What is a sheep
How man came to the sheep
In Germany, traveling and sheep farming has lost much of its former importance. The sheep are one of the oldest farm animals in the world. His presence has strongly shaped our landscape through centuries of free-range husbandry.
Even if the wild ancestors of today's sheep have been around for around seven million years, humans did not come to sheep until 9000 BC in Asia Minor. Being resilient, frugal and easily tamed, it was an ideal supplier of meat and natural fertilizer.
In addition, the skin or the fur was used - because at the beginning the sheep did not have classic wool. Even if the domestication of sheep and their import to Europe and Germany have not been clarified beyond doubt, it is now assumed that all domestic sheep are descended from the oriental mouflon.
After the Ice Ages, the first people settled in the eastern Mediterranean and began to keep livestock in their settlements. From there the people and their sheep came to Europe around 6000 BC, and the animals were of central importance as a source of meat.
The first sheep breeds emerged early on through targeted selection and breeding. As early as 3000 BC there were different types, such as hairy, woolly and fat-tailed sheep - depending on their habitat and needs.
Around 2000 BC, five main races were distinguished in Mesopotamia. Over time and through breeding, their appearance has changed significantly.
From meat supplier to wool breeding
In addition to its importance as a cult object, the sheep could at some point render people a service that the equally important livestock such as cattle and pigs were unable to do: the wool sheep brought the raw material for clothing.
While the original, wild sheep still had hair and only developed fine, curly and at the same time warming hair in the winter, which it then lost again in the spring, the tame representatives were provided with a permanent woolen dress through breeding, which has now continued for so long grew until it was sheared by human hands at some point.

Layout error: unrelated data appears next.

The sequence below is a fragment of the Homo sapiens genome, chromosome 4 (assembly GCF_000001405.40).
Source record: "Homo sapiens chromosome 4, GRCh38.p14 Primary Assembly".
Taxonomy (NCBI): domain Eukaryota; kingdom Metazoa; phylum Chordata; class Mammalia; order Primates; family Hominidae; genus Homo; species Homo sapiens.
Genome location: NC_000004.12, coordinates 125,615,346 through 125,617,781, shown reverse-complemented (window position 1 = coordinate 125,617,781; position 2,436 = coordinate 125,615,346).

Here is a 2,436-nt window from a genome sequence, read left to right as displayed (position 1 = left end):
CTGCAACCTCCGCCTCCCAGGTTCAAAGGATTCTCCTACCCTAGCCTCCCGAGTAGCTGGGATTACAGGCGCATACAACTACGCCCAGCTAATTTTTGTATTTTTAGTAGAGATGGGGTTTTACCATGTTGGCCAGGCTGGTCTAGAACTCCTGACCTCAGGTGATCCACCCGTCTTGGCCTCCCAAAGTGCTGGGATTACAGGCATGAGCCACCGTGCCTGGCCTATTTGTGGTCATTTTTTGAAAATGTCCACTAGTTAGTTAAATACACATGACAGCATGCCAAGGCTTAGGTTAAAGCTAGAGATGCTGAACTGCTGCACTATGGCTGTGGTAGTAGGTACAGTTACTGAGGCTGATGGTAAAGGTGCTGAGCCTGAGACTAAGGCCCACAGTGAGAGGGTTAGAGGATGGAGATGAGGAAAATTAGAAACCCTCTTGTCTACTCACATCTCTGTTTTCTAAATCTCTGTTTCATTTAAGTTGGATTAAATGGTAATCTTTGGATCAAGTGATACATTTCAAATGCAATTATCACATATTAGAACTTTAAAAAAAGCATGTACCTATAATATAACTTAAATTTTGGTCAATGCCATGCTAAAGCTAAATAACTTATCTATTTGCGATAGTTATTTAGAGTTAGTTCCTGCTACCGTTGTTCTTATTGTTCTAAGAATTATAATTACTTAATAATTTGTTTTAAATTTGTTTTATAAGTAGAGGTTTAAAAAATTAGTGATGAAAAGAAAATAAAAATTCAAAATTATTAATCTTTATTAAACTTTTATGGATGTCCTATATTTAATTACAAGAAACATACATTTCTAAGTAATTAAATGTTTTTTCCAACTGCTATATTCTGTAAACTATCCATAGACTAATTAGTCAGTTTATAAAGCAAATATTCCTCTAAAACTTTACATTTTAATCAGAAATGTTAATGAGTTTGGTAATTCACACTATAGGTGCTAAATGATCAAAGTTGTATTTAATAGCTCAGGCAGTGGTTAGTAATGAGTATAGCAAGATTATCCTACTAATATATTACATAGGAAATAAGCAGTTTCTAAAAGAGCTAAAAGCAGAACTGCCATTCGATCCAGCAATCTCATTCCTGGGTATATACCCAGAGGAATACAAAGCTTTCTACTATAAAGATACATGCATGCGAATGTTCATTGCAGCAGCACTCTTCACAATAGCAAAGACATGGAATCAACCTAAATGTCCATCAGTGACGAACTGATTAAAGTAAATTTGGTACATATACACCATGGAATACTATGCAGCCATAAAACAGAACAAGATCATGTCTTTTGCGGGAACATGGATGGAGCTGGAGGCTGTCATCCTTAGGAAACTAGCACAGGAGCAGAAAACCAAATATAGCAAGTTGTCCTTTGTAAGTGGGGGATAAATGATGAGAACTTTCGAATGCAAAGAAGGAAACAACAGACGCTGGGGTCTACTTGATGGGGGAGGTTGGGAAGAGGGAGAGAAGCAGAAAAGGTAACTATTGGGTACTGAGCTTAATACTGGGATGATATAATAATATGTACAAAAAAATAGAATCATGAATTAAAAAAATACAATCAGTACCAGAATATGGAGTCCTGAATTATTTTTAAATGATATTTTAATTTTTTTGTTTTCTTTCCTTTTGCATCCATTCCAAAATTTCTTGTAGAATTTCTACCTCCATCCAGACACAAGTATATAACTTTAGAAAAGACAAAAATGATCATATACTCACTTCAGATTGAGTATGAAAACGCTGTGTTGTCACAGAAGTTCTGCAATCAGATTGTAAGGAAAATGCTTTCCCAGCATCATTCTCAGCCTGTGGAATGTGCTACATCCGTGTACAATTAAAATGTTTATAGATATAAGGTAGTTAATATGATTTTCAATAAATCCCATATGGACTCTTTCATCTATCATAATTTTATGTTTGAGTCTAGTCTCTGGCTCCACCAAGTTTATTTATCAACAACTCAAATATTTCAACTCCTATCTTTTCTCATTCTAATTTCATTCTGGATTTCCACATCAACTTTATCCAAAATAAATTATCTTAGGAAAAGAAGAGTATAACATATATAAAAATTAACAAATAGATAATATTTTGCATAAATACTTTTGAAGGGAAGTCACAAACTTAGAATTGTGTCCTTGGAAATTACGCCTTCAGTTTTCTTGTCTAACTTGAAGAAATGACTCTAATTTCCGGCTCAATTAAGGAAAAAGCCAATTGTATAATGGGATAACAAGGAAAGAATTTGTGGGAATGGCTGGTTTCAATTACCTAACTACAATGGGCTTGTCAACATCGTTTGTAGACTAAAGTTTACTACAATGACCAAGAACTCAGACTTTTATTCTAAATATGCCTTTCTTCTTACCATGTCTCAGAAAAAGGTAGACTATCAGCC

From then on, literally no sheep got away with it. Thus wool became the primary textile fiber in Central Europe more than 4,000 years ago, although at that time it was not nearly as fine and dense as in the more modern breeds.
There are now countless domestic sheep breeds that have been bred primarily for their use and their ability to adapt to their surroundings. Well over 600 different races can be found almost everywhere in the world. There are more than 50 domestic sheep breeds in Germany alone.
The best known are probably the merino sheep, to which 40 percent belong in Germany. Numerous sheep breeds that used to be widespread in Germany are now threatened with extinction again.
There is also a so-called red list for farm animal breeds, which was published by the Federal Agency for Agriculture and Food (BLE). It lists 19 native sheep breeds as endangered and two as not endangered. In order to save these old breeds of livestock from extinction, there are now isolated re-breeding programs.
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